Published April 7, 2022
By Mark Terry
Building on the success of its COVID-19 mRNA vaccine, Moderna, Inc. is partnering with the nonprofit scientific research organization IAVI to develop treatments and vaccines against global health threats. In particular, they will focus on HIV/AIDS, tuberculosis (TB), antimicrobial-resistant enteric infection and COVID-19.
“We are excited to partner with IAVI to leverage the power of mRNA and extend our commitment to global health across multiple diseases,” said Stéphane Bancel, Moderna’s chief executive officer. “Moderna’s mRNA platform, with its speed, scale, and flexibility, is uniquely suited to tackle current and emerging pathogens. With our mRNA technology and IAVI’s discovery and development expertise, together we have an opportunity to address persistent global health threats.”
This is not the first collaboration between the two organizations. On January 27, 2022, they announced the first doses had been administered in a clinical trial of experimental HIV vaccine antigens at George Washington University (GWU) School of Medicine and Health Sciences in Washington, DC. The Phase I IAVI G002 trial is evaluating the theory that sequential dosing of priming and boosting HIV immunogens delivered via mRNA can cause B-cell responses and guide their early maturation into broadly neutralizing antibody development.
The HIV vaccine antigens being studied as mRNA were originally developed as a protein by William Schief, Ph.D., professor at The Scripps Research Institute and executive director of vaccine design at IAVI’s Neutralizing Antibody Center. In 2021, Schief announced results from the IAVI G001 trial that demonstrated the adjuvanted protein-based version of the priming immunogen resulted in the desired B-cell response in 97% of recipients. IAVI G002 tests priming of the desired immune response using an mRNA delivery system, but also evaluates the ability of the boosting immunogen to further induce B cells to mature.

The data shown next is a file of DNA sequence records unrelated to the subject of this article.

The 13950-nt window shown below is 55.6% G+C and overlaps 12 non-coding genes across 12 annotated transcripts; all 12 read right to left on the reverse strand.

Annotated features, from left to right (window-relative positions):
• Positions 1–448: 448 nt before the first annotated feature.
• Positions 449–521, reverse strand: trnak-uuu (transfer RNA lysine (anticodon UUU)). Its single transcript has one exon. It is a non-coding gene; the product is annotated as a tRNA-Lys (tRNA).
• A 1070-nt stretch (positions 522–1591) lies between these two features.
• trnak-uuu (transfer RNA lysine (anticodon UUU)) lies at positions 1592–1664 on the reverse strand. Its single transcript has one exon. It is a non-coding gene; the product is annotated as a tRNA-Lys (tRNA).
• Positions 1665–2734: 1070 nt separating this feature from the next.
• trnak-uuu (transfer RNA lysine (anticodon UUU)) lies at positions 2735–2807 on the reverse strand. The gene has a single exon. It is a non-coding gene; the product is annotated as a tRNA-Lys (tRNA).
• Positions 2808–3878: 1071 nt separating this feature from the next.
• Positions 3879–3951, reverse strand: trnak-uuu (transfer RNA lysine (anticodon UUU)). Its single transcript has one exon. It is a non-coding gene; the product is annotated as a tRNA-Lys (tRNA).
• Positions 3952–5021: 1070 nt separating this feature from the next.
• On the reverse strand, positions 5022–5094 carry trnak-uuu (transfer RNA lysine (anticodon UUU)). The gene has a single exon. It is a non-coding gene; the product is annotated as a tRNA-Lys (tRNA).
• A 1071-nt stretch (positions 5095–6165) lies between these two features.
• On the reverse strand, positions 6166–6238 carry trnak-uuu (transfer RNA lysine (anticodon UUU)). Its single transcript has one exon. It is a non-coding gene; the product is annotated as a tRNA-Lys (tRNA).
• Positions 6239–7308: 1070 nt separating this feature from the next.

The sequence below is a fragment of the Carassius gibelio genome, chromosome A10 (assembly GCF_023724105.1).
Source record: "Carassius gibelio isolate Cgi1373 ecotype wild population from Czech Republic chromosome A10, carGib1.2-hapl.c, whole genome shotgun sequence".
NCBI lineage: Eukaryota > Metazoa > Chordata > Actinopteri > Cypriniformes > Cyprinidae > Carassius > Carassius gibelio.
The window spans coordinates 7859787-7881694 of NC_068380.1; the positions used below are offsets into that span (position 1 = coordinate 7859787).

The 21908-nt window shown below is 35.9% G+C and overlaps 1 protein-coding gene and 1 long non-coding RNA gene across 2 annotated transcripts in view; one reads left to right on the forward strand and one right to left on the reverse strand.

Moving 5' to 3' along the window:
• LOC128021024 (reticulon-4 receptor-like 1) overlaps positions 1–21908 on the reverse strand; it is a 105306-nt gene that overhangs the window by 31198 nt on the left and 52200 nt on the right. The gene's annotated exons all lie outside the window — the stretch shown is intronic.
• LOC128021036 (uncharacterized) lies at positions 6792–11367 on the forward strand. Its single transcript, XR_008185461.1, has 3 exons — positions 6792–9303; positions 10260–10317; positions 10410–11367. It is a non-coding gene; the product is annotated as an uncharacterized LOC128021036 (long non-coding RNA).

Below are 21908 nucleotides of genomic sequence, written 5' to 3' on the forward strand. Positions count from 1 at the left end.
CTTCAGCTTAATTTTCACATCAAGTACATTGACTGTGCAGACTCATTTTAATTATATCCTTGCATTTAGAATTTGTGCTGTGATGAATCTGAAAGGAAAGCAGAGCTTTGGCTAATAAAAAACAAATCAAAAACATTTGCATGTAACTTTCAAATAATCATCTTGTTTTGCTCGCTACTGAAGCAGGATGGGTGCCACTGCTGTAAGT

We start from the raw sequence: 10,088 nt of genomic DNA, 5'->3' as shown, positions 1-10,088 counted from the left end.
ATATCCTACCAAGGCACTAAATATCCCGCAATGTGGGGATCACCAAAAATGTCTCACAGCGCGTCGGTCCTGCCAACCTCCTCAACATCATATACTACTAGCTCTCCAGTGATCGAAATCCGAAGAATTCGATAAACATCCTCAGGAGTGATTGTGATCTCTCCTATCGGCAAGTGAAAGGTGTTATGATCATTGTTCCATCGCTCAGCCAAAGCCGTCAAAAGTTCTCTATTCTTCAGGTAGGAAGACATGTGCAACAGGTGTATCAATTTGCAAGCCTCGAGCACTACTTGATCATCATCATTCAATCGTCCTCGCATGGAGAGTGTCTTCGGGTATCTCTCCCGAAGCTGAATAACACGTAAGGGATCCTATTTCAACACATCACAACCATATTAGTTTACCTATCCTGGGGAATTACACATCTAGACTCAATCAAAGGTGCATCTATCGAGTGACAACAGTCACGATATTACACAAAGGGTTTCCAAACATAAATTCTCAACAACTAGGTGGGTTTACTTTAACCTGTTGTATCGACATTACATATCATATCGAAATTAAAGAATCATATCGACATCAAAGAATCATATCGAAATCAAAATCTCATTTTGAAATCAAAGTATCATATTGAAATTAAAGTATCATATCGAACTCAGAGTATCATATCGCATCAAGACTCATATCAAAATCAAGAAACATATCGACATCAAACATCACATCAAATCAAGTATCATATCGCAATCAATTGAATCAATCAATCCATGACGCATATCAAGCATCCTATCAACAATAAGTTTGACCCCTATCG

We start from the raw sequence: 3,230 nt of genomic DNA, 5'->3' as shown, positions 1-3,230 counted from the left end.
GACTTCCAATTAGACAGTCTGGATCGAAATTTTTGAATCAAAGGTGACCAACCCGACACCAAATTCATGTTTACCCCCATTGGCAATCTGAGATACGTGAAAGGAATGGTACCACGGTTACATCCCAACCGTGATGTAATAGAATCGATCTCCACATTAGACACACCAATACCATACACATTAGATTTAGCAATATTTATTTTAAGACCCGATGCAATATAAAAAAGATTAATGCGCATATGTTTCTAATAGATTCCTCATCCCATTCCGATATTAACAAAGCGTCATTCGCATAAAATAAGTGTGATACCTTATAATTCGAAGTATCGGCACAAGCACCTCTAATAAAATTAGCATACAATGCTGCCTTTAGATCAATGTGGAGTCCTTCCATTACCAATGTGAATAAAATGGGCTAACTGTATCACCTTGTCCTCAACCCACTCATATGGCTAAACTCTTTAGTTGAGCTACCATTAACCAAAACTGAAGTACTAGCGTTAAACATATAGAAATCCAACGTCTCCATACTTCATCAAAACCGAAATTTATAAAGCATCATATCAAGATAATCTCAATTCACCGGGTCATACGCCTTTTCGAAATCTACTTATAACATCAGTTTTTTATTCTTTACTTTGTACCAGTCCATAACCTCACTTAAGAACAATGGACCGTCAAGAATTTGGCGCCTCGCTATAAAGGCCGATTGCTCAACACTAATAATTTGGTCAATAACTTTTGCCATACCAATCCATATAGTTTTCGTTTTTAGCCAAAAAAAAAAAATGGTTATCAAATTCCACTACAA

The new collaboration also includes IAVI G002. The trial is funded by the Bill & Melinda Gates Foundation and is the first mRNA HIV vaccine to be tested in humans. They expect another Phase I trial to start this year in South Africa and Rwanda, IAVI G003.
IAVI G003 is sponsored by IAVI and supported by the U.S. President’s Emergency Plan for AIDS Relief (PEPFAR) via the U.S. Agency for International Development (USAID). The Bill & Melinda Gates Foundation has also supplied support by way of grants to Moderna and to the Collaboration for AIDS Vaccine Discovery Vaccine Immunology Statistical Center.
They will also have joint programs for TB vaccine candidates and therapeutic antibodies against COVID-19, HIV and enteric pathogens. These are all currently in the preclinical stage.
“Since our founding 25 years ago, we at IAVI have been focused on translating scientific discovery into broadly accessible solutions for global health problems,” stated Dr. Mark Feinberg, M.D., Ph.D., president and chief executive officer of IAVI. “Moderna’s proven, innovative platform has the potential to be a key that unlocks rapid production of vaccine and antibody candidates that could significantly accelerate our ability to solve the most difficult public health problems. IAVI’s partnership with Moderna is a unique example of two organizations with complementary expertise and shared goals combining the best of our science to address urgent global public health needs.”